Difference between an Index and a Primary Key

There seams to be some confusion between what a Primary Key is, and what an Index is and how they are used.

The Primary Key is a logical object. By that I mean that is simply defines a set of properties on one column or a set of columns to require that the columns which make up the primary key are unique and that none of them are null. Because they are unique and not null, these values (or value if your primary key is a single column) can then be used to identify a single row in the table every time. In most if not all database platforms the Primary Key will have an index created on it.

An index on the other hand doesn’t define uniqueness. An index is used to more quickly find rows in the table based on the values which are part of the index. When you create an index within the database, you are creating a physical object which is being saved to disk. Using a table which holds employees as an example:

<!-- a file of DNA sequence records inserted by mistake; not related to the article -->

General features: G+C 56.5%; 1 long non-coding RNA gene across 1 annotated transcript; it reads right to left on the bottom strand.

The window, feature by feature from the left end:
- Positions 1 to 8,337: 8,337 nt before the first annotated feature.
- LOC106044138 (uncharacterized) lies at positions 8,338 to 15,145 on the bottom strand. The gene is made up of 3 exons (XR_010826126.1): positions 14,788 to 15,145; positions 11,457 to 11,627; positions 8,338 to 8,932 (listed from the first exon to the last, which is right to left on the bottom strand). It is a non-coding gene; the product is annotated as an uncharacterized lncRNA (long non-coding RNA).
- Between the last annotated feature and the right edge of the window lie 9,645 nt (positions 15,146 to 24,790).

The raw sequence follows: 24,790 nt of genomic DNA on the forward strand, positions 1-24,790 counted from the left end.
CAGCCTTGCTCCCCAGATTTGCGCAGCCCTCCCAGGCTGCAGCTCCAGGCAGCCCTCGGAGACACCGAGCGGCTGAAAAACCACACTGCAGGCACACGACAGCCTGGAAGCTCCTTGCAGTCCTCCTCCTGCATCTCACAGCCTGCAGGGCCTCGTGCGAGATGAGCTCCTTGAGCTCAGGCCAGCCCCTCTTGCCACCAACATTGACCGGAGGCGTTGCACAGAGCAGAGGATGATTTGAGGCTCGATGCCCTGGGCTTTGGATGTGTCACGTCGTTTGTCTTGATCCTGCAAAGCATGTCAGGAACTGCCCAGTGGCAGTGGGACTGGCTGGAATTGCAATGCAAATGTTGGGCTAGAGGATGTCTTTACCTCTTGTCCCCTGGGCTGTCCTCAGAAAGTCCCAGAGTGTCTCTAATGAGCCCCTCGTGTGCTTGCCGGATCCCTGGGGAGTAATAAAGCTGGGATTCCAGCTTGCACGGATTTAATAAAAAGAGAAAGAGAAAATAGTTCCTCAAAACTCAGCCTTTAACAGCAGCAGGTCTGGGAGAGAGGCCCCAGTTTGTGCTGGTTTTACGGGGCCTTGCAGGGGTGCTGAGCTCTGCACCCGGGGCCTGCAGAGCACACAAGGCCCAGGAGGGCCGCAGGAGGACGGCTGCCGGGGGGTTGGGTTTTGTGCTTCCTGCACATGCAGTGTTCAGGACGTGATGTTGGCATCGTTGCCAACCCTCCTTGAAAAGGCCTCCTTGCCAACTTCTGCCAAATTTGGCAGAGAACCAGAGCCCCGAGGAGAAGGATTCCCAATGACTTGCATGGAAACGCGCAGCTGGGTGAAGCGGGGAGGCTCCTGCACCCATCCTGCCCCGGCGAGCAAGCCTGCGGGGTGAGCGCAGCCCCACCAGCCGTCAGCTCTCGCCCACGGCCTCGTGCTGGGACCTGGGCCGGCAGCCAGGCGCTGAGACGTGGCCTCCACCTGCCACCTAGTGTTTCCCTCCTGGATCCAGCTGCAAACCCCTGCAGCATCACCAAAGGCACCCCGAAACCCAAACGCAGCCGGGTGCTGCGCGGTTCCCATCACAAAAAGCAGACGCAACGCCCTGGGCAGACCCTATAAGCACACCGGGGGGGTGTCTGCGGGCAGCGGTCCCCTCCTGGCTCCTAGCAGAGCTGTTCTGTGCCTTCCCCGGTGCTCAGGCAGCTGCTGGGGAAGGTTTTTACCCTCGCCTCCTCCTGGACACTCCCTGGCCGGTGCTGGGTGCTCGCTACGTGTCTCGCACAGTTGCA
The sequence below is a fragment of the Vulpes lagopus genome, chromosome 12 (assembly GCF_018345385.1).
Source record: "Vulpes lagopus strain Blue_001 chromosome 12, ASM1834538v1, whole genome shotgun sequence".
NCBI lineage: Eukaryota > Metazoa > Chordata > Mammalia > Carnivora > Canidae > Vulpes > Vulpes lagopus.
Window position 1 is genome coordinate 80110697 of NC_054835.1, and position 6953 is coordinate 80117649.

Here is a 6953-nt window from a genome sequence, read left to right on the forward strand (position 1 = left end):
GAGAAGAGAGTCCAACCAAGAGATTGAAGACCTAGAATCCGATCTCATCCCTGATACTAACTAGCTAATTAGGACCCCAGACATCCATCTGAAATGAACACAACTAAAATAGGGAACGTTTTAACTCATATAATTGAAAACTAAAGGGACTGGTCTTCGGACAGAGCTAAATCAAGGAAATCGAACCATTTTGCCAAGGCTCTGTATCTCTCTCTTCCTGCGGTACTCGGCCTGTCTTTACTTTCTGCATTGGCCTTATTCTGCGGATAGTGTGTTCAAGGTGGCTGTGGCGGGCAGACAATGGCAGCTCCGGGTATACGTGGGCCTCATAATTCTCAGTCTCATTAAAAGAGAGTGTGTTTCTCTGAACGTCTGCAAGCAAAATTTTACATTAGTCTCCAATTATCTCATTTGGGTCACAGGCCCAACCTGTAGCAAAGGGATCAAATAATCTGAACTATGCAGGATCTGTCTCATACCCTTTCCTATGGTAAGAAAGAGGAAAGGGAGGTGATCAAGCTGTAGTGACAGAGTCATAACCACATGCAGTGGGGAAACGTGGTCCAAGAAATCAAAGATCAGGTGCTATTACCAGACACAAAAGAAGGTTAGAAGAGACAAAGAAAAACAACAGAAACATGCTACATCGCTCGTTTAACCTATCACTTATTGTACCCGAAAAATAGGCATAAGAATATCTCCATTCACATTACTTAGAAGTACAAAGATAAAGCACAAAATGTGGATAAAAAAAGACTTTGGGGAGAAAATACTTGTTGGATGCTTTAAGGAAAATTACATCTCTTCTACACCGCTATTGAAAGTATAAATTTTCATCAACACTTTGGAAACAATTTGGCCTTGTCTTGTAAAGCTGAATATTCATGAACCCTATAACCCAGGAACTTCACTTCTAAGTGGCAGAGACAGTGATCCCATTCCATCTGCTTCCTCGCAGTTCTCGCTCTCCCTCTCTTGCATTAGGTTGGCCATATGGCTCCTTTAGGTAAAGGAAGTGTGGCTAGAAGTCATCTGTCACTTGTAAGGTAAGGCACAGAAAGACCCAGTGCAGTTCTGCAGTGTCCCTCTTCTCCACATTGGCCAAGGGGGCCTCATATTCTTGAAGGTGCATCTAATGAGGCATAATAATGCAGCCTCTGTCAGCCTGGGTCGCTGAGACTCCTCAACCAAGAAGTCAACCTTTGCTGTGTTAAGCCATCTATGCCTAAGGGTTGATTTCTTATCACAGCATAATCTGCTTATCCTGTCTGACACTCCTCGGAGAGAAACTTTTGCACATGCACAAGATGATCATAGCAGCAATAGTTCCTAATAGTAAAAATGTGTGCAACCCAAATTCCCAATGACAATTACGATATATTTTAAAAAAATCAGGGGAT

CREATE TABLE dbo.Employee (
EmployeeId INT PRIMARY KEY,
LastName VARCHAR(50),
FirstName VARCHAR(50),
DepartmentId INT,
StartDate DATETIME,
TermDate DATETIME,
TermReason INT
)

The EmployeeId is the Primary Key for our table as that is what we will use to uniquely identify an employee. If we were to search the table based on the last name the database would need to read the entire table from the disk into memory so that we can find the few employees that have the correct last name. Now if we create an index on the LastName column when we run the same query, the database only needs to load the index from the disk into memory, which will be much quicker, and instead of scanning through the entire table looking for matches, because the values in the index are already sorted the database engine can go to the correct location within the index and find the matching records very quickly.